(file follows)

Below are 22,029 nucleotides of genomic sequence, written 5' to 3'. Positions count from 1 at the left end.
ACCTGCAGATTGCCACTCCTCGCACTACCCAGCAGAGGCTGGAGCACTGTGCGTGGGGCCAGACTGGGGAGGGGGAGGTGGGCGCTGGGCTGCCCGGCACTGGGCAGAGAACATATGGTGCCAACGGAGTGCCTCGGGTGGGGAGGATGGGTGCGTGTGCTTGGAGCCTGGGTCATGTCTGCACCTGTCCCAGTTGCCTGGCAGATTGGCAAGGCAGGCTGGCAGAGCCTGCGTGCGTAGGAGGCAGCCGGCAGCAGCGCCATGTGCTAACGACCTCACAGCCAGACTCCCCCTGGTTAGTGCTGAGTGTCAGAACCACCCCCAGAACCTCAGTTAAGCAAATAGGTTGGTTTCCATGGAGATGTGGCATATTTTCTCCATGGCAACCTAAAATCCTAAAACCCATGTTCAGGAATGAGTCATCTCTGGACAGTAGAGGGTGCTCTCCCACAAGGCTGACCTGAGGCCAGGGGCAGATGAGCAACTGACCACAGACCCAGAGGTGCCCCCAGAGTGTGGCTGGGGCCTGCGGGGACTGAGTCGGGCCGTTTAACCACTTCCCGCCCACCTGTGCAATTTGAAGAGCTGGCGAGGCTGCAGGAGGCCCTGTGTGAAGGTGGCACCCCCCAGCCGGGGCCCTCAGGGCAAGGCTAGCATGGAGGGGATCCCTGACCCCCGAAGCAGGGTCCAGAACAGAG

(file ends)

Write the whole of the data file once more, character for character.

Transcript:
Below are 22,029 nucleotides of genomic sequence, written 5' to 3'. Positions count from 1 at the left end.
ACCTGCAGATTGCCACTCCTCGCACTACCCAGCAGAGGCTGGAGCACTGTGCGTGGGGCCAGACTGGGGAGGGGGAGGTGGGCGCTGGGCTGCCCGGCACTGGGCAGAGAACATATGGTGCCAACGGAGTGCCTCGGGTGGGGAGGATGGGTGCGTGTGCTTGGAGCCTGGGTCATGTCTGCACCTGTCCCAGTTGCCTGGCAGATTGGCAAGGCAGGCTGGCAGAGCCTGCGTGCGTAGGAGGCAGCCGGCAGCAGCGCCATGTGCTAACGACCTCACAGCCAGACTCCCCCTGGTTAGTGCTGAGTGTCAGAACCACCCCCAGAACCTCAGTTAAGCAAATAGGTTGGTTTCCATGGAGATGTGGCATATTTTCTCCATGGCAACCTAAAATCCTAAAACCCATGTTCAGGAATGAGTCATCTCTGGACAGTAGAGGGTGCTCTCCCACAAGGCTGACCTGAGGCCAGGGGCAGATGAGCAACTGACCACAGACCCAGAGGTGCCCCCAGAGTGTGGCTGGGGCCTGCGGGGACTGAGTCGGGCCGTTTAACCACTTCCCGCCCACCTGTGCAATTTGAAGAGCTGGCGAGGCTGCAGGAGGCCCTGTGTGAAGGTGGCACCCCCCAGCCGGGGCCCTCAGGGCAAGGCTAGCATGGAGGGGATCCCTGACCCCCGAAGCAGGGTCCAGAACAGAG